Also read my review here: http://bookbum.weebly.com/book-review... NOW AVAILABLE IN THE UK! I decided that instead of rating this book overall, it would be better to rate each individual story, so that’s what I’ve done. Obviously I had to rate the overall book so I actually calculated the average of all the ratings lol. Shallaballah by Mark Samuels 1 star Not a good start to the book for me. I was over the stitched up face appearance, creepy hospital, shady operations kind of horror story long ago, Also read my review here: http://bookbum.weebly.com/book-review... NOW AVAILABLE IN THE UK! I decided that instead of rating this book overall, it would be better to rate each individual story, so that’s what I’ve done. Obviously I had to rate the overall book so I actually calculated the average of all the ratings lol. Shallaballah by Mark Samuels 1 star Not a good start to the book for me. I was over the stitched up face appearance, creepy hospital, shady operations kind of horror story long ago, so this did pretty much nothing for me. Yes there were creepy elements to it but not enough. I also get what it was trying to do with the whole vanity, television thing, but it didn’t really work and so for me, added nothing to the overall plot. Sob in the Silence by Gene Wolfe 3 stars This was a pretty good creepy story, I much prefer stories that don't really have any paranormal elements to them and are more about the madness of the human brain. This short story had a bit of both to it so it was much preferable to the last! Didn't like the weird abrupt ending though, it felt like the story had been cut short. Our Turn Too Will One Day Come by Brian Hodge 4 stars This definitely had my skin crawling a bit. I love this kind of horror story that incorporates creatures and family secrets, kind of gave me The Village vibes… Is that the name of that film? Anyway, yes, great short! Dead Sea Fruit by Kaaron Warren 3 stars This short was pretty good, the Ash Mouth Man was pretty freaky but the writing was a bit all over the place and I felt too much was squeezed into such a small story. I'd love to read a full length story about this Ash Man, that would definitely be disturbing to read! Closet Dreams by Lisa Tuttle 4 stars Really well written and completely terrifying! I hate abduction stories so much because it could happen to anyone. It's not like the demonic ghost stories that you choose to believe or not believe, men who rape and steal little girls are real. The ending was… Predictable… Done before… Boring… But the rest of it was good enough to warrant it 4 stars! Spectral Evidence by Gemma Files 1 star ????????????????????????????????????????????????????????????????? I didn’t like the way this was set out, very frustrating to read on a Kindle! Also, I didn’t really get it, it was so all over the place I forgot what was happening previously. Hushabye by Simon Bestwick 2 stars. I wanted to like this one but there was too much missing from the story, maybe it was meant to be mysterious but in my eyes it just felt unfinished. Like what was the man sucking out of the children? And what really happened to Hardiman? Also I thought the narrator was a woman until we finally learnt his name was Paul, don’t know why, I just imagined him that way. Very Low-Flying Aircraft by Nicholas Royle 3 stars I’m not really a big fan of war based novels / stories so from the get go I knew I wasn’t going to get on that well with this story but it wasn’t so bad. I didn’t feel like this story explained itself enough or maybe it did and I just didn’t get it? Like why did it matter that Frankie looked like Victoria and why did Flynn go to the clinic? Also, I didn’t think it of a horror story really, though it was scary and horrible, it didn’t give me the heeby-jeebys like some of the others have done. The Goosle by Margo Lanagan 2 stars Seriously, seriously grotesque. If you have a weak stomach, avoid this. A very peculiar branch off the traditional Hansel and Gretel story we all know. This isn’t my kind of horror at all. I much prefer scary, mysterious human crime and occasionally a paranormal story. Torture porn is not at all my thing. This was very well written though, so props to Lanagan for that. The Clay Party by Steve Duffy 4 stars Again, not exactly what I’d classify as a horror story, but a great read nonetheless. Excellently written and enjoyable the whole way through, up until the end… the ending definitely wasn’t my kind of style so that was disappointing for me personally, but I’m sure others would love it! Strappado by Laird Barron 3 stars Definitely one of the strangest of the shorts in this novel. I thought it was excellently written but I didn’t quite get it? Maybe I was just having an off day when I read this but it didn’t really do anything for me. Lonegan’s Luck by Stephen Graham Jones 4 stars This is one of those stories I don’t know why I like. I never used to be into these kinds of rural town, religious apocalyptic kind of books, but ever since reading Mammoth, I’ve begun to enjoy reading them. Admittedly this had me a little confused to begin with, there were what felt like a lot of characters, but in the end none of the mattered anyway, they were just there to set the scene. Mr Pigsny by Reggie Oliver 3 stars I feel like I’ve read this book a million times. It’s one of those stories that's been redone time and time again with just slight changes here and there. It isn’t a bad plot per say, I certainly enjoyed it, it just had nothing unique about it. At Night, When the Demons Come by by Ray Cluley 4 stars One of the longer stories in this book but also one of the best. It had a pleasing twist to it and some interesting characters. I guess I quite like the whole apocalyptic feel when it comes to stories. I personally don’t feel this one was a horror story, more like a fantasy thriller. Was She Wicked? Was She Good? by Mary Rickert 4 stars This was a sad horror story, but in a way, it was also quite beautiful. I really liked the plot, it was something quite different to all the others in this collection and I thought the way it was written flowed well. Enjoyable short story! The Shallows by John Langan 2 stars I liked how this was written but I didn’t get it? I got bored halfway through it too, it was a half an hour read and I just couldn’t understand it so I skimmed the last 10 minutes or so. Yawn. Little Pig by Anna Taborska 3 stars Meh. This was well written and very different to the rest of the stories in this collection but was it a horror story? No. It was tragic, but not scary. Disappointing because whenever I see the word “pig” in relation to something “scary” I think of AHS. Omphalos by Livia Llewellyn 3 stars TRIGGER WARNING: SEXUAL ABUSE This story was definitely very unique to the rest of the stories in this collection in the terms that this was a horror story that focused more on the real life horrors of families rather than made up monsters and ghouls. This story isn’t for the faint-hearted, it was horrific and gruesome and very upsetting. It wasn’t the best story in the collection when it came to plot or writing style, but it did bring out strong emotions in me, which other stories have been unable to do. How We Escaped Our Certain Fate by Dan Chaon 5 stars I liked how this was a different take on a classic zombie story - ”It wasn’t the end of the world… of course, a bite would infect you, but they weren’t terribly aggressive, in general.” This was by far my favourite story in the entire book, it was so sad and emotional. It was beautiful. That Tiny Flutter of the Heart I Used to Call Love by Robert Shearman 4 stars Creepy, creepy, creepy. Dolls terrify me thanks to modern horror, although, really, I’ve always felt unsettled by them. Enjoyable story though. Poor Julian. (This story almost had my name in it! “Suki” is close enough to Zuky.) Interstate Love Song (Murder Ballad No.8) by Caitlin R. Kiernan 3 stars Hmm, why did the shorts at the end of this book get all meaningful and loved up? I think that kinda ruined this for me. Granted it was disturbed and pretty grotesque at times but sadness of the ending ruined that creepy effect of the book and just left this kind of hanging in the space between horror and tragedy. Shay Corsham Worsted by Garth Nix 4 stars This was an interesting story and I liked our harsh but caring main character, Sir David. I wish this story was a little longer so we could find out more about Shay because I feel the missing backstory left this plot wide open. Enjoyable nonetheless. The Atlas of Hell by Nathan Ballingrud 3 stars I really enjoyed this to begin with though I thought it had a little David Wong influence, a writing style I’m not into. All was going well for this story until I got towards the end of it, where it completely lost me. Whether this is down to the annoying man sat on the train next to me, speaking into his phone at 32596 decibels, or just because the plot went AWOL, we’ll never know. Ambitious Boys Like You by Richard Kadrey 4 stars I like these kinds of creepy stories! They’re not particularly unique anymore, because they’ve been done so many different times in so many different, but similar ways, but they’re still fun to read. The old man was especially disturbing just because he was so witty and chilled out. I liked that this story had elements of humour to it, it made a nice change to the more recent emotion filled stories. I’d like to thank Netgalley and Tachyon Publications for giving me the opportunity to read this in an exchange for an honest review.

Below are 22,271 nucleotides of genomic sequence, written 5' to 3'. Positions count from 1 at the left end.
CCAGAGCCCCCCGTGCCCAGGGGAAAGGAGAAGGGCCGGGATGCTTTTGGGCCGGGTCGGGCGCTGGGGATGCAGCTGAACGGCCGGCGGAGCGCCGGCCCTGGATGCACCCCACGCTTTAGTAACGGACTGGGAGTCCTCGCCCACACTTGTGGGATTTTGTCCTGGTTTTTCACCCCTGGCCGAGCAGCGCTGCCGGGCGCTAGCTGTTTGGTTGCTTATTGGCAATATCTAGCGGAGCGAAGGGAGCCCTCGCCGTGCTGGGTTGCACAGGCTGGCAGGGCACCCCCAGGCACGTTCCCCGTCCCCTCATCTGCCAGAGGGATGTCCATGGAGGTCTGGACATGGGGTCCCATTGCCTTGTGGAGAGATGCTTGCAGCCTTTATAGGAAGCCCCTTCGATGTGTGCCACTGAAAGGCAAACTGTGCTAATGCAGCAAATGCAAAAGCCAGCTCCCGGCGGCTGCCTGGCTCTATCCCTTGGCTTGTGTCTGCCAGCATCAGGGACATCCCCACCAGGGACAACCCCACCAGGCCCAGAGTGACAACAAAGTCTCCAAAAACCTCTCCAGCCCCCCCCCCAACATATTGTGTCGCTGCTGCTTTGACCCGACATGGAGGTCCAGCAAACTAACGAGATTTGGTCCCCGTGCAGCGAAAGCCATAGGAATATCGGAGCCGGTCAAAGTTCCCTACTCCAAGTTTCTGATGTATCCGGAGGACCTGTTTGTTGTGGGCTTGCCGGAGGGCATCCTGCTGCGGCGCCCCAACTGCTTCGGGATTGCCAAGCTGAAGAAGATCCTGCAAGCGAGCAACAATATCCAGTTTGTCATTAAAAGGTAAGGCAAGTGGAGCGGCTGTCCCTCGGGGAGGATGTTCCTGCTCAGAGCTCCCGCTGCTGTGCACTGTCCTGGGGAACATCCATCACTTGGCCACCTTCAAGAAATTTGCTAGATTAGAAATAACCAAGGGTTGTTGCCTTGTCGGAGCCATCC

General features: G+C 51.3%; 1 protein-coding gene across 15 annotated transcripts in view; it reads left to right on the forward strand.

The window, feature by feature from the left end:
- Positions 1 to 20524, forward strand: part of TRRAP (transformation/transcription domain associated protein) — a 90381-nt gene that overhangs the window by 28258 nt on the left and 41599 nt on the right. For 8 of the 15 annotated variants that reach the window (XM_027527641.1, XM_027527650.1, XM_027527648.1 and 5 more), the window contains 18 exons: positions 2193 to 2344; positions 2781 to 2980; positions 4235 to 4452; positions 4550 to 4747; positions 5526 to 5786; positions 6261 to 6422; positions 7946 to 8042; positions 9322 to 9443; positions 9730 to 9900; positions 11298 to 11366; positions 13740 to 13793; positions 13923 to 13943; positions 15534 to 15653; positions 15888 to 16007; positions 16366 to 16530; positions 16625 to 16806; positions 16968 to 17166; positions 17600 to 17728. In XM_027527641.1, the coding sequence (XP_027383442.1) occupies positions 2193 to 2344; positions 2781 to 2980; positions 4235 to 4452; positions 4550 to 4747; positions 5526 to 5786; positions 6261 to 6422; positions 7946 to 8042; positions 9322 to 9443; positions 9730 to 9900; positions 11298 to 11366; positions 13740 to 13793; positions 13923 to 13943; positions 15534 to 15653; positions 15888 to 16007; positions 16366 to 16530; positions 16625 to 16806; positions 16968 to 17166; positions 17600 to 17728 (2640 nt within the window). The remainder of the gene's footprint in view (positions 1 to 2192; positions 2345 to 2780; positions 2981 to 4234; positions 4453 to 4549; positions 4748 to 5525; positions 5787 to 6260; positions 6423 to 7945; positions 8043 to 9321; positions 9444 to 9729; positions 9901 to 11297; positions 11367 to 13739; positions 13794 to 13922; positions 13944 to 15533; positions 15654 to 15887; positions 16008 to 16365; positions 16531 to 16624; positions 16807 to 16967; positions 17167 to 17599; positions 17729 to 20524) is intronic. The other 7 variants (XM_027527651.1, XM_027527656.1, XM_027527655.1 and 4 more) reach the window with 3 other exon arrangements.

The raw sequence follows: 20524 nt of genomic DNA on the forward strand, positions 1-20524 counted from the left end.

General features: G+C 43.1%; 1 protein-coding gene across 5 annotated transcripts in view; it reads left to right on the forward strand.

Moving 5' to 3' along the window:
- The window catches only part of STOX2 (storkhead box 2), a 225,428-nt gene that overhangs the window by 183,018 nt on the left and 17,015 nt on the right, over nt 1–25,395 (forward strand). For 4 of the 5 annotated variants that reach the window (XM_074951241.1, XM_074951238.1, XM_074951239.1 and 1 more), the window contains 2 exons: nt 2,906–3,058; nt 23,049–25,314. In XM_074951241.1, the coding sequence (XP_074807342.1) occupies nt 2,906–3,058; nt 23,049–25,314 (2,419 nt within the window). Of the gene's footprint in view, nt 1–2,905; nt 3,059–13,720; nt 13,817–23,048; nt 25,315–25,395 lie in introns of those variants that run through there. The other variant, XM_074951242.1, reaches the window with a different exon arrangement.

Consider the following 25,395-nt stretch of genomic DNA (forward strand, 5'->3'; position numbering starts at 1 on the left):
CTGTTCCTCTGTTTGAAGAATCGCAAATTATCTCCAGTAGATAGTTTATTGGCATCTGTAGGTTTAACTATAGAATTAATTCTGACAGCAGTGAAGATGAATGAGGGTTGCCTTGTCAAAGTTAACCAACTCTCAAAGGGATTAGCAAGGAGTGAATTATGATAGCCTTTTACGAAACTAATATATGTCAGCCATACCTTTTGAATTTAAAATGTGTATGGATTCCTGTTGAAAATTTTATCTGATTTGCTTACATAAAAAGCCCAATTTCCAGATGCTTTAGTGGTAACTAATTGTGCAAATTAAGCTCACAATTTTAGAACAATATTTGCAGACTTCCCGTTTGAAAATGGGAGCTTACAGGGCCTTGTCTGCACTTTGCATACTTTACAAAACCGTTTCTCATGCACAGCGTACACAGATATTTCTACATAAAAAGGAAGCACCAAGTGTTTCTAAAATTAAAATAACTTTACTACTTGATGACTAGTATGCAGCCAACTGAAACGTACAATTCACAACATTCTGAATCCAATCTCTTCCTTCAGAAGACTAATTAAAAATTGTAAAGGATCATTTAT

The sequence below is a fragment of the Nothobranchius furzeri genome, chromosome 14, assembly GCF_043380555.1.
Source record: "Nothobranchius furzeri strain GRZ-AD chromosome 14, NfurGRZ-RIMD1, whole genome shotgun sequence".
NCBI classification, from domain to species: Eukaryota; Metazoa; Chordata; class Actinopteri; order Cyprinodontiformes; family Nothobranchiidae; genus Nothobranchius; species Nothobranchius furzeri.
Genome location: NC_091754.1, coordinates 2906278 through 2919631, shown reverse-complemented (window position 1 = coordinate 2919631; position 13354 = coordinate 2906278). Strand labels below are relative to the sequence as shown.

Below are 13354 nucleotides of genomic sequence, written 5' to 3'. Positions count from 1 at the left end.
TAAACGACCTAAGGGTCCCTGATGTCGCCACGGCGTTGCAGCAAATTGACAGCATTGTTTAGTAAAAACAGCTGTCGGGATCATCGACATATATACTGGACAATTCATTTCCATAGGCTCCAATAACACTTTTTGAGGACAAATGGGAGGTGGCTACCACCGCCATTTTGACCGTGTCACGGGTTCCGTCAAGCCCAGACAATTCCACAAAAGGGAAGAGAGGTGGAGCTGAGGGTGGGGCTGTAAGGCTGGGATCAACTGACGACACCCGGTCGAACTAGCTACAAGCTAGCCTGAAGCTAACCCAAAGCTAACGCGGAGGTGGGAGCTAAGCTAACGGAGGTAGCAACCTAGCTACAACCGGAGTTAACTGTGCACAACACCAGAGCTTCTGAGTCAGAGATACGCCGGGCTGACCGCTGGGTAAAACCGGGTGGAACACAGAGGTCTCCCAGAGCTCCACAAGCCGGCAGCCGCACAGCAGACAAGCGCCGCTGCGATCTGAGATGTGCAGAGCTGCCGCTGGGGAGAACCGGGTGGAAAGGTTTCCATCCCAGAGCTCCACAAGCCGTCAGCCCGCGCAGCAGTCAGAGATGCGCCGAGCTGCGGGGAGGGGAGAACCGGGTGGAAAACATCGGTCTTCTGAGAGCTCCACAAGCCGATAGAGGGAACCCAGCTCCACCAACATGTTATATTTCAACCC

15. 5 out of 5